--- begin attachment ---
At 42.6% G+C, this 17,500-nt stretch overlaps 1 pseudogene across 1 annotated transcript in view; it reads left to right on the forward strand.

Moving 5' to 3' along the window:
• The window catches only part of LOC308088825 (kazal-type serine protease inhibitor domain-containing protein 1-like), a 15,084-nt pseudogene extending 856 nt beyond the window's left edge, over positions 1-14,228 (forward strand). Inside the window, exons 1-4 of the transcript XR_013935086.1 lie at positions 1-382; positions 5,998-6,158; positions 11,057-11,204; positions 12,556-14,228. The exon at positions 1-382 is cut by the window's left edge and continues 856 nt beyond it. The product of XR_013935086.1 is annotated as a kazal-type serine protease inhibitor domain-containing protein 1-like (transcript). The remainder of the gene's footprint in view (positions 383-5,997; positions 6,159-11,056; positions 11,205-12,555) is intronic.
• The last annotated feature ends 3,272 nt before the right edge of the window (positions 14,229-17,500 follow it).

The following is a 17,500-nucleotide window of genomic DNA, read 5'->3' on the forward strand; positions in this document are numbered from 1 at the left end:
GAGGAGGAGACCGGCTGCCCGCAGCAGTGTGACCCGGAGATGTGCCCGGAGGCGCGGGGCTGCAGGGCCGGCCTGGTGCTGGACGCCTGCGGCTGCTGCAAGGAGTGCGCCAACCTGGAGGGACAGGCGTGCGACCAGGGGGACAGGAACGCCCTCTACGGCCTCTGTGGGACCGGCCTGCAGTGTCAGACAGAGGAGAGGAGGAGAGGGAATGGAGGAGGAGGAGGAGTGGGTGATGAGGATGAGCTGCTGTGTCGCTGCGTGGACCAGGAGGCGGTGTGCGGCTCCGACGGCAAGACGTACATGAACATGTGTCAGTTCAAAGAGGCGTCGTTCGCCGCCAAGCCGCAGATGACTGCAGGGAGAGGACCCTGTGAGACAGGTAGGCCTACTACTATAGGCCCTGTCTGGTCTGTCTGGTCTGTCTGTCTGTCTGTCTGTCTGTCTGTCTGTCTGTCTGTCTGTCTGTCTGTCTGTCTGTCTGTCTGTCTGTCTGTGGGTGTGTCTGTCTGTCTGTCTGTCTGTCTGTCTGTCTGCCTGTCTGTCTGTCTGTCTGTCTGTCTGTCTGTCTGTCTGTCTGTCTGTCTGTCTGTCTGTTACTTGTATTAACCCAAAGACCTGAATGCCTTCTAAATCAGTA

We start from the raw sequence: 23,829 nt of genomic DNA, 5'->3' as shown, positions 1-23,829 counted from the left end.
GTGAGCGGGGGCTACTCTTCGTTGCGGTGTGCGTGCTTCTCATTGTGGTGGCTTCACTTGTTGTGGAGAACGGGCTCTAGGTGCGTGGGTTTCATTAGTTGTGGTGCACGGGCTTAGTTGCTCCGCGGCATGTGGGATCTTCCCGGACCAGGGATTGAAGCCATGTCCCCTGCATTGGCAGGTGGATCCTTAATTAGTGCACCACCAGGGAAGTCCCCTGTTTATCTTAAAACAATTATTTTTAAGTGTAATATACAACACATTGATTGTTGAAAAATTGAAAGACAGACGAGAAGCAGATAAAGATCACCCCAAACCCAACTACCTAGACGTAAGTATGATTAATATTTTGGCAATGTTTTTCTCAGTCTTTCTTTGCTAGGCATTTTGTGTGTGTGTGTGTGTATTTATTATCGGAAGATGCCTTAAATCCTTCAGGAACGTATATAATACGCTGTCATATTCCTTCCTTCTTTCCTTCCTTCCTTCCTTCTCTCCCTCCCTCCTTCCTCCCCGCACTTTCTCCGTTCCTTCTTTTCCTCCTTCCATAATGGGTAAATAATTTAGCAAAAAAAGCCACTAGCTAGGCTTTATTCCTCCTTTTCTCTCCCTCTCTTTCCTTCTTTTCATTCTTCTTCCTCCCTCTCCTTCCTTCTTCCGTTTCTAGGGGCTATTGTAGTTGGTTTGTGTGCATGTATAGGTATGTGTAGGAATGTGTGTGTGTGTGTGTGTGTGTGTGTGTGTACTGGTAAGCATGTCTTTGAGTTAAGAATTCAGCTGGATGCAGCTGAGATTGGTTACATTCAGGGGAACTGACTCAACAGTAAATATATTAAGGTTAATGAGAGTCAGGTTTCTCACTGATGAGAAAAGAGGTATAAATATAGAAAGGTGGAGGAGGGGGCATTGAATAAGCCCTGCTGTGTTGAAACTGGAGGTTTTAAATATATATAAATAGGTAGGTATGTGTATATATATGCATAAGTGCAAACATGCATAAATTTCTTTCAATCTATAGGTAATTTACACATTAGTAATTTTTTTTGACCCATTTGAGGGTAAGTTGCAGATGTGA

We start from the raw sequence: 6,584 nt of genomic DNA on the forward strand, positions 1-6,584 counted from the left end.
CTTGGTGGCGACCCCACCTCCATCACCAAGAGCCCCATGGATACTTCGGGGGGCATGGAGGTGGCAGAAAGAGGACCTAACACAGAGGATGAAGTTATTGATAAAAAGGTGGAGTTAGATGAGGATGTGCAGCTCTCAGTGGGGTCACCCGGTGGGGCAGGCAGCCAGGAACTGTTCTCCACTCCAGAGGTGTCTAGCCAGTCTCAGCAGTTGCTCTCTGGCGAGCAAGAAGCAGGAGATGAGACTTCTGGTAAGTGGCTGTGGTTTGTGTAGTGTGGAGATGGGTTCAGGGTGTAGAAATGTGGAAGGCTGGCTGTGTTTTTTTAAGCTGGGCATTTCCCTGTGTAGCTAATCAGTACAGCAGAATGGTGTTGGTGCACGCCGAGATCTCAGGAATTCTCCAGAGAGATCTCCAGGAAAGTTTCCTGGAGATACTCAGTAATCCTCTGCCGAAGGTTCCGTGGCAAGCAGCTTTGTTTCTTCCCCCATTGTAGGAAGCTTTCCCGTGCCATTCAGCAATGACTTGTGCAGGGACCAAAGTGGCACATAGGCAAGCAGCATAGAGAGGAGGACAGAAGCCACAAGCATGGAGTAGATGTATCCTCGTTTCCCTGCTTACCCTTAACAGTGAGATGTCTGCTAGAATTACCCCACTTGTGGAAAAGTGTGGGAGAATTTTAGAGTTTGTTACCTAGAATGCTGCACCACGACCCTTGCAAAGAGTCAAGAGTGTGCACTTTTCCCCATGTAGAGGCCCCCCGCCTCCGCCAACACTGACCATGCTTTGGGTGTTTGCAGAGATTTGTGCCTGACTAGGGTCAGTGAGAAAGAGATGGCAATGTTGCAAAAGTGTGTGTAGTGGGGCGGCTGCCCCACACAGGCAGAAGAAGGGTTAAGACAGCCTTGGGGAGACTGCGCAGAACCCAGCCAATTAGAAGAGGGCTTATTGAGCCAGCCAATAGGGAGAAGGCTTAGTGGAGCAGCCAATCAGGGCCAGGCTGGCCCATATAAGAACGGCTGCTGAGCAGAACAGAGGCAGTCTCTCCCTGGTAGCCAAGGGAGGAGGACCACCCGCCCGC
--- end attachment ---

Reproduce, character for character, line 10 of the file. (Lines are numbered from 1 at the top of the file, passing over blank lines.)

CTTGGTGGCGACCCCACCTCCATCACCAAGAGCCCCATGGATACTTCGGGGGGCATGGAGGTGGCAGAAAGAGGACCTAACACAGAGGATGAAGTTATTGATAAAAAGGTGGAGTTAGATGAGGATGTGCAGCTCTCAGTGGGGTCACCCGGTGGGGCAGGCAGCCAGGAACTGTTCTCCACTCCAGAGGTGTCTAGCCAGTCTCAGCAGTTGCTCTCTGGCGAGCAAGAAGCAGGAGATGAGACTTCTGGTAAGTGGCTGTGGTTTGTGTAGTGTGGAGATGGGTTCAGGGTGTAGAAATGTGGAAGGCTGGCTGTGTTTTTTTAAGCTGGGCATTTCCCTGTGTAGCTAATCAGTACAGCAGAATGGTGTTGGTGCACGCCGAGATCTCAGGAATTCTCCAGAGAGATCTCCAGGAAAGTTTCCTGGAGATACTCAGTAATCCTCTGCCGAAGGTTCCGTGGCAAGCAGCTTTGTTTCTTCCCCCATTGTAGGAAGCTTTCCCGTGCCATTCAGCAATGACTTGTGCAGGGACCAAAGTGGCACATAGGCAAGCAGCATAGAGAGGAGGACAGAAGCCACAAGCATGGAGTAGATGTATCCTCGTTTCCCTGCTTACCCTTAACAGTGAGATGTCTGCTAGAATTACCCCACTTGTGGAAAAGTGTGGGAGAATTTTAGAGTTTGTTACCTAGAATGCTGCACCACGACCCTTGCAAAGAGTCAAGAGTGTGCACTTTTCCCCATGTAGAGGCCCCCCGCCTCCGCCAACACTGACCATGCTTTGGGTGTTTGCAGAGATTTGTGCCTGACTAGGGTCAGTGAGAAAGAGATGGCAATGTTGCAAAAGTGTGTGTAGTGGGGCGGCTGCCCCACACAGGCAGAAGAAGGGTTAAGACAGCCTTGGGGAGACTGCGCAGAACCCAGCCAATTAGAAGAGGGCTTATTGAGCCAGCCAATAGGGAGAAGGCTTAGTGGAGCAGCCAATCAGGGCCAGGCTGGCCCATATAAGAACGGCTGCTGAGCAGAACAGAGGCAGTCTCTCCCTGGTAGCCAAGGGAGGAGGACCACCCGCCCGC